COP26 brought a sobering message for the fashion industry, but it is also one of hopeful ambition towards the future. Indeed, brands must be held accountable for the environmental and ethical oversights of their suppliers, but it is we as consumers who must change our outlook on our speedy and thoughtless consumption of garments. If action is taken now, we might contribute to a future of fashion which is sustainable, ethical and considerate. Now is the time to ask: ‘Who Made My Clothes?’ and ‘What’s in My Clothes?’

 

The Fashion Transparency Index for 2021 by Fashion Revolution can be downloaded following this link: https://www.fashionrevolution.org/about/transparency/

Fashion Revolution Instagram handle: @fash_rev

 

By Erin-Atlanta Argun

 

References:

Barry, Ciara. Fashion Revolution at COP26, 15 November 2021.

Cernansky, Rachel. ‘What Fashion Should Expect at COP26’. Vogue Business, 28 October 2021. https://www.voguebusiness.com/sustainability/what-fashion-should-expect-at-cop26.

Chan, Emily. ‘How Fashion Is Ramping Up Its Climate Efforts At Cop26’. Vogue, 9 November 2021. https://www.vogue.co.uk/fashion/article/un-fashion-charter-cop26.

Conlon, Scarlett, and Fashion Revolution. COP26: Questions from Scarlett Conlon at the Guardian, 2021.

Entwistle, Joanne. ‘The Fashion Industry’. In The Fashioned Body: Fashion, Dress and Modern Social Theory. Cambridge: Polity Press, 2000.

Fashion Revolution. ‘COP26: Why Fashion Needs a Seat at the Table’, November 2021. https://www.fashionrevolution.org/cop26-why-fashion-needs-a-seat-at-the-table/.

Godley, Andrew, Anna Kersher, and Raphael Schapiro. ‘Fashion and Its Impact on the Economic Development of London’s East End Womenswear Industry, 1929–62: The Case of Ellis and Goldstein’. Textile History 34, no. 2 (November 2003).

Speed, Madeline. ‘Fashion Industry to Miss Emissions Target despite COP26 Pledge’. Financial Times, 9 November 2021. https://www.ft.com/content/92d64022-415c-4fa2-93a7-bc277c417544.

Alice V Robinson: Confronting Consumerism

‘374’ is a collection of accessories and outerwear that includes: sleek, tan knee-high boots with a mid-heel; a belted suede mac with silver fastenings (and a second, interchangeable belt featuring cowhide pouches); a tan leather bucket bag with a silver clasp; suede mules; a cowhide jacket. Part of the collection – conceived, designed and created by Alice V Robinson – went on display at the V&A in 2019 as part of the exhibition Food: Bigger than the Plate. Visitors were able to get a closer look at the solid silver plates and leather tags engraved and embossed with the number ‘374’, a reference to ‘Bullock 374’, a longhorn bullock from whom the entire collection was created.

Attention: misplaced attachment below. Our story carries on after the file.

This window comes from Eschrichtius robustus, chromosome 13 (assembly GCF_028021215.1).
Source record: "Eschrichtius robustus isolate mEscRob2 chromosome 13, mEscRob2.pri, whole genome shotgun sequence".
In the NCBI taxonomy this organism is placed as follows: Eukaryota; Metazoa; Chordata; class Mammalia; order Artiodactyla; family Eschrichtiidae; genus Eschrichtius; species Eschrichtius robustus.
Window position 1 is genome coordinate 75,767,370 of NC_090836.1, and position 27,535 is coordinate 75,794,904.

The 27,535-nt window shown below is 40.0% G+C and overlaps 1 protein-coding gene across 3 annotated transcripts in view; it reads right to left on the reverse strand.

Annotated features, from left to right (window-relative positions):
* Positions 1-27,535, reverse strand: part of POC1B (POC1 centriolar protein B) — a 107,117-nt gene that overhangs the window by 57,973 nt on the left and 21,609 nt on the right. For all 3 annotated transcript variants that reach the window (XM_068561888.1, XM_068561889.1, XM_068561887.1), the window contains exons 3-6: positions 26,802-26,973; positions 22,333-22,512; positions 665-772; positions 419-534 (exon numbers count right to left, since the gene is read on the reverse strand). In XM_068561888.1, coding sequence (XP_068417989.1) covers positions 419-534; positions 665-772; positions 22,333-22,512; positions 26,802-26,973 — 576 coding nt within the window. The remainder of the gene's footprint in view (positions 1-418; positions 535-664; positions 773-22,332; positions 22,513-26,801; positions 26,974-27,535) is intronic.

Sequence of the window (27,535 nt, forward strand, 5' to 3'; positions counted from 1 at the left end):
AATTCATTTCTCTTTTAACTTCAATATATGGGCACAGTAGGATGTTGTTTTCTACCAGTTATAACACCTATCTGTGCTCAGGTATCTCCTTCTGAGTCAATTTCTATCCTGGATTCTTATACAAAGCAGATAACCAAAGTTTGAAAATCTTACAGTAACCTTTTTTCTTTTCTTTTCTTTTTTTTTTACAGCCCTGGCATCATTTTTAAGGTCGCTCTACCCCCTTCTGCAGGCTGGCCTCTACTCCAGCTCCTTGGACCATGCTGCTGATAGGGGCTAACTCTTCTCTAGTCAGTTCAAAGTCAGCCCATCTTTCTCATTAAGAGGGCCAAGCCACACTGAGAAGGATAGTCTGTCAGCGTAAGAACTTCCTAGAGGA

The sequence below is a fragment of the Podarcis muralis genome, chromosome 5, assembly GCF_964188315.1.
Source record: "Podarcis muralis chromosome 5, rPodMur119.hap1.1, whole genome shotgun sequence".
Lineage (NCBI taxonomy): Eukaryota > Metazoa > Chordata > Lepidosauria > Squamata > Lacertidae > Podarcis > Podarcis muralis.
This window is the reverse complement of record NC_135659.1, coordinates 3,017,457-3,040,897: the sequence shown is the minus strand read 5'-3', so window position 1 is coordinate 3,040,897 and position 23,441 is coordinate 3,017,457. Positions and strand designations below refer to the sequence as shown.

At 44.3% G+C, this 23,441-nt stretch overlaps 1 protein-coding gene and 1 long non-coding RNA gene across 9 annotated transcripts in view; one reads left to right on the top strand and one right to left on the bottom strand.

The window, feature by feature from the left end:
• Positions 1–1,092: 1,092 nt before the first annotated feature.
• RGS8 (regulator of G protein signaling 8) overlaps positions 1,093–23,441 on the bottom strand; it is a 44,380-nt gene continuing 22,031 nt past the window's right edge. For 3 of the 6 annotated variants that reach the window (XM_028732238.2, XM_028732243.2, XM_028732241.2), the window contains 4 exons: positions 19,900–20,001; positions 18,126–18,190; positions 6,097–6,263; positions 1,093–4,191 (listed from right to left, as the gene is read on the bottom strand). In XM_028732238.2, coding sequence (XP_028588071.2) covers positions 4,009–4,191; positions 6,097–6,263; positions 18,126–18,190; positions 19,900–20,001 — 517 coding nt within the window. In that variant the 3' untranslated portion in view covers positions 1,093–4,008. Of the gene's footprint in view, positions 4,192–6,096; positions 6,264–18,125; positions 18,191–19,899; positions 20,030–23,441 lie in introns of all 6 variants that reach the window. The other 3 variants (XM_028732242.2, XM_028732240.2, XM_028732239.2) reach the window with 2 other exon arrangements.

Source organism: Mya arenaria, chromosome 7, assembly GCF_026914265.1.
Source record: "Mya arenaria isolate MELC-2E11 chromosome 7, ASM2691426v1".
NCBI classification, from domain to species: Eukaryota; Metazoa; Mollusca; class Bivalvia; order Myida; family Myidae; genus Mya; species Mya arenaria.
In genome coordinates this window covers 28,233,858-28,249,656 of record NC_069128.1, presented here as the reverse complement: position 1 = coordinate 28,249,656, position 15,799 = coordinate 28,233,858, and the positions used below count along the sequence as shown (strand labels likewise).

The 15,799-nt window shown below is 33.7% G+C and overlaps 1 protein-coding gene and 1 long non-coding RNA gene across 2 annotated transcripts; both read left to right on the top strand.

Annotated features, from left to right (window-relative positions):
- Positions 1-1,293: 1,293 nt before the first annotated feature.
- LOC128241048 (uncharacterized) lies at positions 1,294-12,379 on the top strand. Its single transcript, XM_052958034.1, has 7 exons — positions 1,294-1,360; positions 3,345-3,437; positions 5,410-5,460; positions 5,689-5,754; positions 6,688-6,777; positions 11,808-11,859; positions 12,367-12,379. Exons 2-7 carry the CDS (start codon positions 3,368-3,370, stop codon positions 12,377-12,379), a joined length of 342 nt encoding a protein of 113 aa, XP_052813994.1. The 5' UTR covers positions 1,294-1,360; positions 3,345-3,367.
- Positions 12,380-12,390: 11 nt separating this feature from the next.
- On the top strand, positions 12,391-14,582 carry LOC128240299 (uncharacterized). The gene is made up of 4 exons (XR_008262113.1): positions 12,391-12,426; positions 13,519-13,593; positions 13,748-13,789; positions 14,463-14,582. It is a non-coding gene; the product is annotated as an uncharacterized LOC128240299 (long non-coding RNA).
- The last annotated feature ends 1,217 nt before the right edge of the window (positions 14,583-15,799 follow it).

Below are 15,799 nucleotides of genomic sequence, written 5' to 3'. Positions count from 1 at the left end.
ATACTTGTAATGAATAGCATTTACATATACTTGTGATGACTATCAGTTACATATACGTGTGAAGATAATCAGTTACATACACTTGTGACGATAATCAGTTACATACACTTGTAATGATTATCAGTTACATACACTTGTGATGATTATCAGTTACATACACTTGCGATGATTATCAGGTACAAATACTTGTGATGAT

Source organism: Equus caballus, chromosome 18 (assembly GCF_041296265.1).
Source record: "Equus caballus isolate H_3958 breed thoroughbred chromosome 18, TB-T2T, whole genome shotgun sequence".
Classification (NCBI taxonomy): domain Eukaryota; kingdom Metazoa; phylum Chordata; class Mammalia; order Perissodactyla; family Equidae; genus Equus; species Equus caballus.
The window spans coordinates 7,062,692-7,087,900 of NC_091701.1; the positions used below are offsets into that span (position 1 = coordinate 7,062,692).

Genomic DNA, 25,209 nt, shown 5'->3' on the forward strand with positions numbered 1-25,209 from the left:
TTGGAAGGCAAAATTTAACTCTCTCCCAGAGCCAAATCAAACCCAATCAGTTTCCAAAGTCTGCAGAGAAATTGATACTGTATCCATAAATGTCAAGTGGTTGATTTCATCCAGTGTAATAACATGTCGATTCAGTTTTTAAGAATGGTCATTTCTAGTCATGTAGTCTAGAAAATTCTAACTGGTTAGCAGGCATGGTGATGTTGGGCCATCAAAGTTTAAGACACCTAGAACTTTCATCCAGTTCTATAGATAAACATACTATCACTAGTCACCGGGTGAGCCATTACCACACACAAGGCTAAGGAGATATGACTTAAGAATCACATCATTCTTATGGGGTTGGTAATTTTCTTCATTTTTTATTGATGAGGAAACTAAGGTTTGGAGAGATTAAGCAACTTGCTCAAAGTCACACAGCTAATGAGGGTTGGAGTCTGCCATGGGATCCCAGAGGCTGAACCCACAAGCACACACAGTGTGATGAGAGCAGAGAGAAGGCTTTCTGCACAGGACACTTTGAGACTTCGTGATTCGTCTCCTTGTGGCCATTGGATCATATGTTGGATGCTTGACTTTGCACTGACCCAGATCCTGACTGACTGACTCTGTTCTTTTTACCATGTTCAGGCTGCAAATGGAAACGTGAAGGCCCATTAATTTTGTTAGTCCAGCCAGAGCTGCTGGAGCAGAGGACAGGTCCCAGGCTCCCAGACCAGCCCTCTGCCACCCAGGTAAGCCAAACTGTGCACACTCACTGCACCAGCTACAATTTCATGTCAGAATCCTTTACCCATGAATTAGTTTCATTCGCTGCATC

Alice V Robinson graduated from the Royal College of Art in 2018. Her degree collection, the predecessor to ‘374’, involved her purchasing a sheep (‘11458’) from a farm nearby where she grew up, attending its slaughter and designing a collection to make use of the entire animal. The resulting cream-coloured knitted jumper, finger gloves and butter-toned leather bag, shoes and purse are elegant and contemporary. Burgers made from the leftover meat were served at the degree show, shocking some attendees.

Robinson’s approach to the ethical and environmental concerns of the fashion industry was based on the attempts of the food industry to tackle their own similar production problems. Using a by-product of meat, Robinson was able to address the issues around sourcing fashion’s materials: the hide of ‘374’ would have otherwise been incinerated, at cost to the farmer who raised him. Her resource-led process and a zero-waste objective enabled her to work creatively and respectfully within the limits posed by what was available: ‘it is all defined by the animal used’. While supply chains can be murky in both industries, Robinson’s small-scale, entirely localised production allowed for complete traceability and transparency. Her process also demanded slowness, that desirable but elusive antidote to rampant consumerism, leaving her ‘unable to stick to the same deadlines as others in my class’ as she awaited the completion of each step. Style, too, is one of the most significant aspects of the collections’ sustainability. Classic pieces designed and made thoughtfully from durable materials, they are built to last without needing replacement, thereby negating the need for future production.

It would be impossible to label this experiment as half-hearted greenwashing: it rips apart received ideas about sustainable fashion. Leather goods, like fur, have been demonised by some animal rights activists since the 1990s (unlike fur, however, leather remains prevalent and widely accepted) and, as in the food industry, veganism is considered by many to be the only ethical and environmentally-sound choice. Instead, Robinson confronts the reality of the cycle of production and consumption, including the violence, sometimes overlooked, that is undeniably present within the fashion industry. By identifying the once-living source of her materials by name, Robinson plays on the shame of many carnivores who admit that they would feel uneasy witnessing the death of their future food, or in this case, garment. The numerical name tricks the viewer-consumer, putting a figure to a life and, once the significance is illuminated, revealing the distance created between that life and its outcome. Wearing, like eating, is an embodied experience, which adds emotional weight to the subjects of fashion and food. Robinson’s method is certainly shocking to consumers accustomed to facing only the end product but, in some ways, violence seems the appropriate response to a system that is so frequently violent to its workers and ecosystem, in often only thinly veiled ways.